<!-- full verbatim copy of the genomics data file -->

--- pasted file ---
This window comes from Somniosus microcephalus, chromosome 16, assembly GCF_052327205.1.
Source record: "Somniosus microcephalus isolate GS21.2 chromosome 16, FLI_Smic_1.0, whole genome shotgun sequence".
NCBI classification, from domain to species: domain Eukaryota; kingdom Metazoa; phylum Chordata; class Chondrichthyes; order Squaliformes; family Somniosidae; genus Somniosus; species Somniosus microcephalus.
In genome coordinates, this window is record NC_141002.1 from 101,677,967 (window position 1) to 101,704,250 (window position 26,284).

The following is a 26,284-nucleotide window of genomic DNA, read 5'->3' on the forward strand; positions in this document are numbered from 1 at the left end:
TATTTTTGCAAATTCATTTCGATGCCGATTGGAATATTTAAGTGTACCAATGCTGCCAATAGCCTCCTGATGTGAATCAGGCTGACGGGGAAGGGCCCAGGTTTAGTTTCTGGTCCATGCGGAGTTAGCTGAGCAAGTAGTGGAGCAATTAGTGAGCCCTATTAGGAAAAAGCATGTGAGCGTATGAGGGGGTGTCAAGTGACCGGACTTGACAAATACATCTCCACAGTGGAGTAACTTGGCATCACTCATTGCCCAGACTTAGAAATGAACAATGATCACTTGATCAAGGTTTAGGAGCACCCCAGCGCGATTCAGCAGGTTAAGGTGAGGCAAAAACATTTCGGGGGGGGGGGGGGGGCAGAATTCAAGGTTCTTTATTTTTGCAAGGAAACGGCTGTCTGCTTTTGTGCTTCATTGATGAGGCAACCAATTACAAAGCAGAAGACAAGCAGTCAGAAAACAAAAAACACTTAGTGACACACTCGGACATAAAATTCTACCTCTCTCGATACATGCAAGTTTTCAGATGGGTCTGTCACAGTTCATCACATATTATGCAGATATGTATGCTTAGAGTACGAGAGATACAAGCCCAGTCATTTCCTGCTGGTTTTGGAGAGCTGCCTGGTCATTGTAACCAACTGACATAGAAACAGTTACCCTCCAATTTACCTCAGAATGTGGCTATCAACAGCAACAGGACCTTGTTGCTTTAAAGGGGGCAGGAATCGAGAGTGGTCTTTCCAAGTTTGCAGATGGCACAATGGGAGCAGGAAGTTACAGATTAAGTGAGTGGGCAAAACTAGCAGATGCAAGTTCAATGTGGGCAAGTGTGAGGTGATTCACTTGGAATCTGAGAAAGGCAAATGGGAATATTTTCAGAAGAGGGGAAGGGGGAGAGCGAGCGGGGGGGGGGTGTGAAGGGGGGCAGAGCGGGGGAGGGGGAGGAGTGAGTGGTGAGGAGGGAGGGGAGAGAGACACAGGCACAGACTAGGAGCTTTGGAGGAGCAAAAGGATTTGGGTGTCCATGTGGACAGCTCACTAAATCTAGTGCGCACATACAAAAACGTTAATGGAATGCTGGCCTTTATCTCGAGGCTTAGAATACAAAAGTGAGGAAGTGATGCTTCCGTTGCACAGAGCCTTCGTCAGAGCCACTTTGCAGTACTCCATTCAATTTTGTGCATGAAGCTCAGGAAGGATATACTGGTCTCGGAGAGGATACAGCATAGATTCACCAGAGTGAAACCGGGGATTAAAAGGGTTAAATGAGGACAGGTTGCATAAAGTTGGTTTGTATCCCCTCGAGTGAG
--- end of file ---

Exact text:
This window comes from Somniosus microcephalus, chromosome 16, assembly GCF_052327205.1.
Source record: "Somniosus microcephalus isolate GS21.2 chromosome 16, FLI_Smic_1.0, whole genome shotgun sequence".
NCBI classification, from domain to species: domain Eukaryota; kingdom Metazoa; phylum Chordata; class Chondrichthyes; order Squaliformes; family Somniosidae; genus Somniosus; species Somniosus microcephalus.
In genome coordinates, this window is record NC_141002.1 from 101,677,967 (window position 1) to 101,704,250 (window position 26,284).

The following is a 26,284-nucleotide window of genomic DNA, read 5'->3' on the forward strand; positions in this document are numbered from 1 at the left end:
TATTTTTGCAAATTCATTTCGATGCCGATTGGAATATTTAAGTGTACCAATGCTGCCAATAGCCTCCTGATGTGAATCAGGCTGACGGGGAAGGGCCCAGGTTTAGTTTCTGGTCCATGCGGAGTTAGCTGAGCAAGTAGTGGAGCAATTAGTGAGCCCTATTAGGAAAAAGCATGTGAGCGTATGAGGGGGTGTCAAGTGACCGGACTTGACAAATACATCTCCACAGTGGAGTAACTTGGCATCACTCATTGCCCAGACTTAGAAATGAACAATGATCACTTGATCAAGGTTTAGGAGCACCCCAGCGCGATTCAGCAGGTTAAGGTGAGGCAAAAACATTTCGGGGGGGGGGGGGGGGCAGAATTCAAGGTTCTTTATTTTTGCAAGGAAACGGCTGTCTGCTTTTGTGCTTCATTGATGAGGCAACCAATTACAAAGCAGAAGACAAGCAGTCAGAAAACAAAAAACACTTAGTGACACACTCGGACATAAAATTCTACCTCTCTCGATACATGCAAGTTTTCAGATGGGTCTGTCACAGTTCATCACATATTATGCAGATATGTATGCTTAGAGTACGAGAGATACAAGCCCAGTCATTTCCTGCTGGTTTTGGAGAGCTGCCTGGTCATTGTAACCAACTGACATAGAAACAGTTACCCTCCAATTTACCTCAGAATGTGGCTATCAACAGCAACAGGACCTTGTTGCTTTAAAGGGGGCAGGAATCGAGAGTGGTCTTTCCAAGTTTGCAGATGGCACAATGGGAGCAGGAAGTTACAGATTAAGTGAGTGGGCAAAACTAGCAGATGCAAGTTCAATGTGGGCAAGTGTGAGGTGATTCACTTGGAATCTGAGAAAGGCAAATGGGAATATTTTCAGAAGAGGGGAAGGGGGAGAGCGAGCGGGGGGGGGGTGTGAAGGGGGGCAGAGCGGGGGAGGGGGAGGAGTGAGTGGTGAGGAGGGAGGGGAGAGAGACACAGGCACAGACTAGGAGCTTTGGAGGAGCAAAAGGATTTGGGTGTCCATGTGGACAGCTCACTAAATCTAGTGCGCACATACAAAAACGTTAATGGAATGCTGGCCTTTATCTCGAGGCTTAGAATACAAAAGTGAGGAAGTGATGCTTCCGTTGCACAGAGCCTTCGTCAGAGCCACTTTGCAGTACTCCATTCAATTTTGTGCATGAAGCTCAGGAAGGATATACTGGTCTCGGAGAGGATACAGCATAGATTCACCAGAGTGAAACCGGGGATTAAAAGGGTTAAATGAGGACAGGTTGCATAAAGTTGGTTTGTATCCCCTCGAGTGAG